I know not to make this comparison, then but there are moments of defeat or frustration, when everything seems such a hopeless and uncleanable mess, and I look around and feel like a failure as old images from my childhood--of clean and sparkling success--sneak out from their hiding place.
These images represent not only what I lived as a child, they were additionally pounded into the crevices of my being by years simply of living in America, the land of high expectations, where we walk to the uniform drumbeat of forced want and desire. You can turn away from all this unfortunate cultural training. You can know that success is not the same thing as having, and that simplicity can be beautiful, and imagine a beautiful and simple life for yourself. You can read and write and march and protest in order to dislodge these images, bury them in community gardens dug until your fingers bleed; but some are so deeply embossed on our emotional backdrops, ready always to remake their mark—ready, in my case, for the moment when the façade of my life appears to crumbling. For when I came home that afternoon I suddenly recalled in the most vivid crystalline light an image of my childhood home, always tidy and well-kept, my parents relaxing in the shade, tendingthe flower garden and reading quietly after supper. It was an ordered life, lived well and well within its means. But virtue of this order, it seemed a modest life; and compared to many portrayed on TV and movies as the most idealized kind of American wealth, it was a modest life--comfortable, yes, but without a hint of ostentation. Their life, in any case, was the opposite of our frantic overshoot.
“Everything I wanted”
My parents did live extraordinary lives of the kind that could only happen in America and during a short and extraordinary time. From relatively humble, evangelical origins they marched together away from that past to the top of academic ultra-success--my father writing the books, giving the papers, and directing the institutes, my mother hosting the parties and providing a welcoming place for graduate students and new faculty. They did this without Ivy League credentials or any insider-edge. In fact they struggled in the early years of academic life to discard their old inherited evangelical bumpkinisms, like confusing sherry for white wine, a crime against humanity in 1960s Ann Arbor. They were sensitive, honest, and forthright--and faultlessly dependable. They worked hard and with spectacular diligence. And, as my father always emphasized, they were lucky. Especially when two years into his Michigan appointment, a position opened up in the History of Science department at the University of Wisconsin, where he was to spend the rest of his days.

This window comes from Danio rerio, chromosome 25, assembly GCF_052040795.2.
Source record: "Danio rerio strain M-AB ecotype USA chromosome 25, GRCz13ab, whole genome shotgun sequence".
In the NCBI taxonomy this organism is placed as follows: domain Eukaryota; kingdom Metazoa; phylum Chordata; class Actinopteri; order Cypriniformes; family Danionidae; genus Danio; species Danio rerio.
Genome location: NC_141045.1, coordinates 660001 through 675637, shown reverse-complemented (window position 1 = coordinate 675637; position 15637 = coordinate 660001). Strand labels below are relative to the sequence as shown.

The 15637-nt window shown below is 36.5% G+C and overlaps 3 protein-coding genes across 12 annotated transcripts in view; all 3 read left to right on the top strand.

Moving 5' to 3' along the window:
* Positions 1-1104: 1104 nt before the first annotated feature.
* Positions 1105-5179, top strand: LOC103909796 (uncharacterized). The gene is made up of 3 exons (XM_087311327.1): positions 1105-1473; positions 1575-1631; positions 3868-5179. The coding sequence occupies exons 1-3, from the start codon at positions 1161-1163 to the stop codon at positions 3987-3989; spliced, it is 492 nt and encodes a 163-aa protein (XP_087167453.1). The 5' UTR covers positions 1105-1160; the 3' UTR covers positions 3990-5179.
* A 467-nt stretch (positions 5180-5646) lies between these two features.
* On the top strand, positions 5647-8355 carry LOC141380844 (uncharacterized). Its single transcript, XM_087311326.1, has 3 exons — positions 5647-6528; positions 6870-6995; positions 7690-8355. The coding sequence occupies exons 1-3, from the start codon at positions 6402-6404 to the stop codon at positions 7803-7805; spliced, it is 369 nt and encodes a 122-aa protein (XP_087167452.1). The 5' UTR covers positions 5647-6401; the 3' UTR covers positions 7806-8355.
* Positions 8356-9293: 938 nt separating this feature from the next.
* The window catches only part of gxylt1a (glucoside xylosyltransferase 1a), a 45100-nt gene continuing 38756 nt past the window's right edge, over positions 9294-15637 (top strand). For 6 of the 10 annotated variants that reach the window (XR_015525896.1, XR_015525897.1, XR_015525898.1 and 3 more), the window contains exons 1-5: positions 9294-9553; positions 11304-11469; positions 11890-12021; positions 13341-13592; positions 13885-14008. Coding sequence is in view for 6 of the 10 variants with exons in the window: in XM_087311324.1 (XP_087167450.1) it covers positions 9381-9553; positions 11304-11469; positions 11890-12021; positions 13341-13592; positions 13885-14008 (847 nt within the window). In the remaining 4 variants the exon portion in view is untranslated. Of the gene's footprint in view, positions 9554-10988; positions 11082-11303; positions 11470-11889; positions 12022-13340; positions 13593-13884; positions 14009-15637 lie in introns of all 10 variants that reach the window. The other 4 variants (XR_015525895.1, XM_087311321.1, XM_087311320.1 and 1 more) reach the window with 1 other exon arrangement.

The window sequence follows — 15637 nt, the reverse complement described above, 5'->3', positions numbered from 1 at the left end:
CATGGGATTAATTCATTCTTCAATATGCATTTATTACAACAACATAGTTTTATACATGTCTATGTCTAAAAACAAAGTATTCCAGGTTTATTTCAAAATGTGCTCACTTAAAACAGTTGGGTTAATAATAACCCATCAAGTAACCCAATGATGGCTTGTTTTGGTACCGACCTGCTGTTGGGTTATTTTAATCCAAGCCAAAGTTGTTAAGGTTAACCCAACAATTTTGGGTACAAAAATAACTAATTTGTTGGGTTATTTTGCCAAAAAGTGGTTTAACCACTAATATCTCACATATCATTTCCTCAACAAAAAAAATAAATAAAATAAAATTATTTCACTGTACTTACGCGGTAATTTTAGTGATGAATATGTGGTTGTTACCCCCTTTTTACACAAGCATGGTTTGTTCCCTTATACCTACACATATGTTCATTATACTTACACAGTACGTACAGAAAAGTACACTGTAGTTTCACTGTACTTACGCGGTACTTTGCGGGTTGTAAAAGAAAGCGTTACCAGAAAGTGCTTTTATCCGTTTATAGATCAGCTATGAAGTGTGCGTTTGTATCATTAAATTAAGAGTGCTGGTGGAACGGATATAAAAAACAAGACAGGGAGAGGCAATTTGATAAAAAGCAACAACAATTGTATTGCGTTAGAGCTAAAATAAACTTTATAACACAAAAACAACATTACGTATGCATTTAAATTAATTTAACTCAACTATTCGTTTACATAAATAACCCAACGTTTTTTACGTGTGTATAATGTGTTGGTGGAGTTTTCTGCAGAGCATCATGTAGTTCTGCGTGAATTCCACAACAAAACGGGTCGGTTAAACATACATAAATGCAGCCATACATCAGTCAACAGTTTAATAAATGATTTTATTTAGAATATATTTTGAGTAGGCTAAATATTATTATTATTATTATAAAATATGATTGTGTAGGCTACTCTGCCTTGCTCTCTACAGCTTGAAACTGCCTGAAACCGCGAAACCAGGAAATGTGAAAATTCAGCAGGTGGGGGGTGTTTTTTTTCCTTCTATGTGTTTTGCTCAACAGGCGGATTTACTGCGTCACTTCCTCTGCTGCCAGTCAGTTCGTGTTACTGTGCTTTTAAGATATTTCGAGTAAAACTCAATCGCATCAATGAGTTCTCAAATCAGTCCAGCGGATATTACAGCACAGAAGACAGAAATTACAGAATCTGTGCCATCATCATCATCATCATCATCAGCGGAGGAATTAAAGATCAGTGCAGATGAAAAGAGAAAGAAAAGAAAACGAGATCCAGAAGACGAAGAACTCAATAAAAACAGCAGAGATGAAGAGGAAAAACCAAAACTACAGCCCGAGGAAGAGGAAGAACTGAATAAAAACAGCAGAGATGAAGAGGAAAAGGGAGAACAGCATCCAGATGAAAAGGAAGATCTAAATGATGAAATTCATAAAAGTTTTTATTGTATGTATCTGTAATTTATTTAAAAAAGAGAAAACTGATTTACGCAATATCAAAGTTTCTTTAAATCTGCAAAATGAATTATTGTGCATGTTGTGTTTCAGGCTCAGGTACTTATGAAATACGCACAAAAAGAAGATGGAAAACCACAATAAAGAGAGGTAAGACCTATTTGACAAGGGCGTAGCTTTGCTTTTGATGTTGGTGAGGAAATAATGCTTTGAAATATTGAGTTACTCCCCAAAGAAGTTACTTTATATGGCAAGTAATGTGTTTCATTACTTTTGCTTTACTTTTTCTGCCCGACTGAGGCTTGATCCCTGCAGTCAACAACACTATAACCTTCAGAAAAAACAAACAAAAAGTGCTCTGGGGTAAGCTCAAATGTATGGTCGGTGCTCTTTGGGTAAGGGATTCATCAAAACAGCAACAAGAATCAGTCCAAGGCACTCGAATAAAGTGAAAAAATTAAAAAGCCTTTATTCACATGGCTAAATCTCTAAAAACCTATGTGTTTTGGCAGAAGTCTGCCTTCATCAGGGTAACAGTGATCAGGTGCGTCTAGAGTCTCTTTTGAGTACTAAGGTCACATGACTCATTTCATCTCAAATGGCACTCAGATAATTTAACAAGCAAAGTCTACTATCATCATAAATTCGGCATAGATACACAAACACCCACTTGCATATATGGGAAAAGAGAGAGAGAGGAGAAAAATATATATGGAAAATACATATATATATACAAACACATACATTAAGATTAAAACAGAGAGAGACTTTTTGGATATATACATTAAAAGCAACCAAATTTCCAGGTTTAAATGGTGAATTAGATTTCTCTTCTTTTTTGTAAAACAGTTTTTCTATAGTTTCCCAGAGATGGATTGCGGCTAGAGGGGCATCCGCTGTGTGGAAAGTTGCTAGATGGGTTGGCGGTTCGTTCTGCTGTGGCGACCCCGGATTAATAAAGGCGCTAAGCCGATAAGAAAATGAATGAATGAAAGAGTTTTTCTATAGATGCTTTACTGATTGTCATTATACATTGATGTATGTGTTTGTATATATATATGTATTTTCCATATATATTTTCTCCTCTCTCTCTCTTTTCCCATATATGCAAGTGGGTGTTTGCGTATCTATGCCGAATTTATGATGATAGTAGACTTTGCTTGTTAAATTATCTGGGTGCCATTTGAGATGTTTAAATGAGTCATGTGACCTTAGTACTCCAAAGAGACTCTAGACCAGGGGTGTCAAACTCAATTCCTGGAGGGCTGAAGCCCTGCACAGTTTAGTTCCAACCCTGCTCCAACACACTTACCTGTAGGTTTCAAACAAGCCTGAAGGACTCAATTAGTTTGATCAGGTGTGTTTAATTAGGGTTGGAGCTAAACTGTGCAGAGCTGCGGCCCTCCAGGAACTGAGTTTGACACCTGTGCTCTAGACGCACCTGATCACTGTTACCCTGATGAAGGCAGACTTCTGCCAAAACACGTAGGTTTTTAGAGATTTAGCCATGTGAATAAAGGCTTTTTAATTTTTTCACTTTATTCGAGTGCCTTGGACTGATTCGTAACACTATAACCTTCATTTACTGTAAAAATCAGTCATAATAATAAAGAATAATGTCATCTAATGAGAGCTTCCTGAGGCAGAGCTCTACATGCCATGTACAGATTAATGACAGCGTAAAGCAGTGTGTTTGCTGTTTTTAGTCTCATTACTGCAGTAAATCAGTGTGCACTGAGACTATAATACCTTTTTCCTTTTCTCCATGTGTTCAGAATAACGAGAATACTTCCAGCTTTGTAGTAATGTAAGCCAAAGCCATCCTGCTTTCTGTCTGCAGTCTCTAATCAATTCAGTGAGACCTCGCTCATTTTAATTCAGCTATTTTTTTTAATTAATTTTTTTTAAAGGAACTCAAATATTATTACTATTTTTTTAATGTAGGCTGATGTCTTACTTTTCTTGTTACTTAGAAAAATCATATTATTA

By the time he was my age, he had published a shelfful of books, many translated into dozens of languages; he lectured widely around the world, and was positioning himself for his end-of-career glory, in which he was bestowed with all the honors available in his field. He was soon to publish the standard textbook on “the origins of Western science.” He was awarded a Vilas Professorship from the University of Wisconsin and had countless life-time achievement awards from various scholarly societies in the decade before his death. He was smart, of course, and very hard working. He was disciplined, organized, a revered teacher and trusted colleague. He never missed a deadline and his constant productivity was rewarded with a lifetime of summer grants and other funding that allowed us to spend a year in Princeton when I was four, and a year in Oxford when I was a pre-teen, along with countless other stays in various global academic hotspots.[i]